Nearly forty years since its release, the film version of Richard Adams’ rabbit saga Watership Down is stirring up a bit of controversy (see below). It brings back memories of when I worked on the film for five or six months starting in the autumn of 1976 when a creative controversy was coming to a head at the Nepenthe Productions studio in Suffolk House, tucked away behind the Tottenham Court Road, near Warren Street tube station.
Producer Martin Rosen was, I guess, aiming to tell the story in a gritty and compelling way, getting as near as he could to the immediacy of a live action drama: a road movie come war film.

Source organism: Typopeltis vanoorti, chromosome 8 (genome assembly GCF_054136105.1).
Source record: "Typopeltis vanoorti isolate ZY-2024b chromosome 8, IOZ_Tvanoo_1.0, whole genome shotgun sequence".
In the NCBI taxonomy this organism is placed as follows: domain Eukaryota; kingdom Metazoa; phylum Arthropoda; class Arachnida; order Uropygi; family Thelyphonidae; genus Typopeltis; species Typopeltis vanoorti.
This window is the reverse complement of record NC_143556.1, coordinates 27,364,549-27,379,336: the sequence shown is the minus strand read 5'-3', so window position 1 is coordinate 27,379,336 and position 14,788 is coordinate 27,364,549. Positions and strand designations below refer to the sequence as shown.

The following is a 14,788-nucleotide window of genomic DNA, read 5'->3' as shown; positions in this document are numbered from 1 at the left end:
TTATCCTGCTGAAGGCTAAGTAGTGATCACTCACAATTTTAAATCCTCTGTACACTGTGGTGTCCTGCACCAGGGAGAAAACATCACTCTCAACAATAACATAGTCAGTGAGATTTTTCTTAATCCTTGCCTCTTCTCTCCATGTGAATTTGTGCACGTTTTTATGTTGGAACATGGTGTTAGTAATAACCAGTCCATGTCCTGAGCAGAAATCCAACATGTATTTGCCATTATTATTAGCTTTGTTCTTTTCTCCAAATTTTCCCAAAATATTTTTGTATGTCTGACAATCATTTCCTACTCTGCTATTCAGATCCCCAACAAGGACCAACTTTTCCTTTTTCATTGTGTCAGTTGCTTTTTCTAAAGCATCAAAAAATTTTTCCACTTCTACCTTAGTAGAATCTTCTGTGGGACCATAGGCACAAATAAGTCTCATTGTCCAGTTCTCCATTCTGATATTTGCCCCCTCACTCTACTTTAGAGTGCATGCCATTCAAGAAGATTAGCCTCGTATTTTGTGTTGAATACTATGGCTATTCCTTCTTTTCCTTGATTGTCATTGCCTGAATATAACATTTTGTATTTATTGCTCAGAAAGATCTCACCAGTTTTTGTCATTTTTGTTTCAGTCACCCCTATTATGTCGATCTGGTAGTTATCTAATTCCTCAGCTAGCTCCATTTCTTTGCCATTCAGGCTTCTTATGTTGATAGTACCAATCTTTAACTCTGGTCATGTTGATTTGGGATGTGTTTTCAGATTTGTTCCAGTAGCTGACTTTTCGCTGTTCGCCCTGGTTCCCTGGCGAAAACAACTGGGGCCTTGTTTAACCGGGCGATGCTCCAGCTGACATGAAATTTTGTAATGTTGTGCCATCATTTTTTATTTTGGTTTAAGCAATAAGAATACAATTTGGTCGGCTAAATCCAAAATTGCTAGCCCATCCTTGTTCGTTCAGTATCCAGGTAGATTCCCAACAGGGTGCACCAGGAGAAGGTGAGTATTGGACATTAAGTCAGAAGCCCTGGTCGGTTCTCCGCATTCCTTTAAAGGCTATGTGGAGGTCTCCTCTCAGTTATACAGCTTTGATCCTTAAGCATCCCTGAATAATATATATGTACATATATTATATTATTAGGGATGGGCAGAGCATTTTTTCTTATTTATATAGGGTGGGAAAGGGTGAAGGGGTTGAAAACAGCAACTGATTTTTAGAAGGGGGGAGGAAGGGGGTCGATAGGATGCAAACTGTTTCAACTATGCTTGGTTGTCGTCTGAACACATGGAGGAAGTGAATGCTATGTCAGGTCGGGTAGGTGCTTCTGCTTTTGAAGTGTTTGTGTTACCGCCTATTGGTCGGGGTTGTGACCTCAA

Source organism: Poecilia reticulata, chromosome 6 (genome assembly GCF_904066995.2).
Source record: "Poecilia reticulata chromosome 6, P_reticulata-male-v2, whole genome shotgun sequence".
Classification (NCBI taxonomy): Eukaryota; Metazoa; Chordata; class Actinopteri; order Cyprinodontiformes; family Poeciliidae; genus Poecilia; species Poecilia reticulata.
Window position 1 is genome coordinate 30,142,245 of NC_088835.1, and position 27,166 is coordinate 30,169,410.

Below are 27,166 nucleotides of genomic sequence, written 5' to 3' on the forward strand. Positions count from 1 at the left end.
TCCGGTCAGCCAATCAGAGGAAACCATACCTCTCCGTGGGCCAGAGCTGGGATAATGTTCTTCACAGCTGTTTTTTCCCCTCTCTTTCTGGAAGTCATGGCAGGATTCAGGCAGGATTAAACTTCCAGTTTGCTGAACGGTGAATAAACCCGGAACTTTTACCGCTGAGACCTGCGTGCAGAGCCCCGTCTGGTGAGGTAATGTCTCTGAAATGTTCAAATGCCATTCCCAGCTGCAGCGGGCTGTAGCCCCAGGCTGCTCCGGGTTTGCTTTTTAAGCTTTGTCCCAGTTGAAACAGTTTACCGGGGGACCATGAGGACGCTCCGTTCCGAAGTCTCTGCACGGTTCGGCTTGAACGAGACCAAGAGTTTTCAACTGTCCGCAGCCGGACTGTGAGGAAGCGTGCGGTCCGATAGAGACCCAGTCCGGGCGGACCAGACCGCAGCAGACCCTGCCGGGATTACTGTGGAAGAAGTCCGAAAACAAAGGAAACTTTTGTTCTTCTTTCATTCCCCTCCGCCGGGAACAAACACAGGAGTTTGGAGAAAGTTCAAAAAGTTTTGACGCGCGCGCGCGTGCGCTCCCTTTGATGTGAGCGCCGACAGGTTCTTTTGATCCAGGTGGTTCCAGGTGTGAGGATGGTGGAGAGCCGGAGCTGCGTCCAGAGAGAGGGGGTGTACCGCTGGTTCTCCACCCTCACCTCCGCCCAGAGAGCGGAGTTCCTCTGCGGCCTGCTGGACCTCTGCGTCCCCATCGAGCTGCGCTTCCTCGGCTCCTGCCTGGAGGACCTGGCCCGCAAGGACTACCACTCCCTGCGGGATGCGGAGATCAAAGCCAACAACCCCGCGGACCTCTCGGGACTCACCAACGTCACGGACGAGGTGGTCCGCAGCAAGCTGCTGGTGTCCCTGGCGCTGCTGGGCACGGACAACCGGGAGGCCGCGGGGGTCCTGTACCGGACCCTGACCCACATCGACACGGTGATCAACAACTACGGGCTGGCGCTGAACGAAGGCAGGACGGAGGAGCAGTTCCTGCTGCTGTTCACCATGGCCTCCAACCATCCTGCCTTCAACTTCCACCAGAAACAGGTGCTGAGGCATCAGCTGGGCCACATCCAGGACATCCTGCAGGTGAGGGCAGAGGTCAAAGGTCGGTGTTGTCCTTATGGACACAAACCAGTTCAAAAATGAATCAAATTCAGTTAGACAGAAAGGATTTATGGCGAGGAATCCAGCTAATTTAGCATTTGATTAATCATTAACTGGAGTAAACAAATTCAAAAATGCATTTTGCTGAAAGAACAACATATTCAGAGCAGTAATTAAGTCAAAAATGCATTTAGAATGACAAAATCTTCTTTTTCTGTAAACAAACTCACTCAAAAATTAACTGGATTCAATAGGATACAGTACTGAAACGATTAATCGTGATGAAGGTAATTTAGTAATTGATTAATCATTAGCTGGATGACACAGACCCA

This was probably one of the causes of friction with John Hubley, his director, who was going for a more playful, graphically inventive approach by introducing the folk tales and myths of Adams’ rabbit world as stories within a story. The creation myth at the start of the film is about all that survives of this interpretation.
At my interview, John Hubley looked through my sketchbook and picked out a pen and watercolour sketch of a hawthorn branch: “I’d use this just as it is, with a white background and have the rabbits moving through the drawing.” Continue reading “From Watership Down to Warren Street”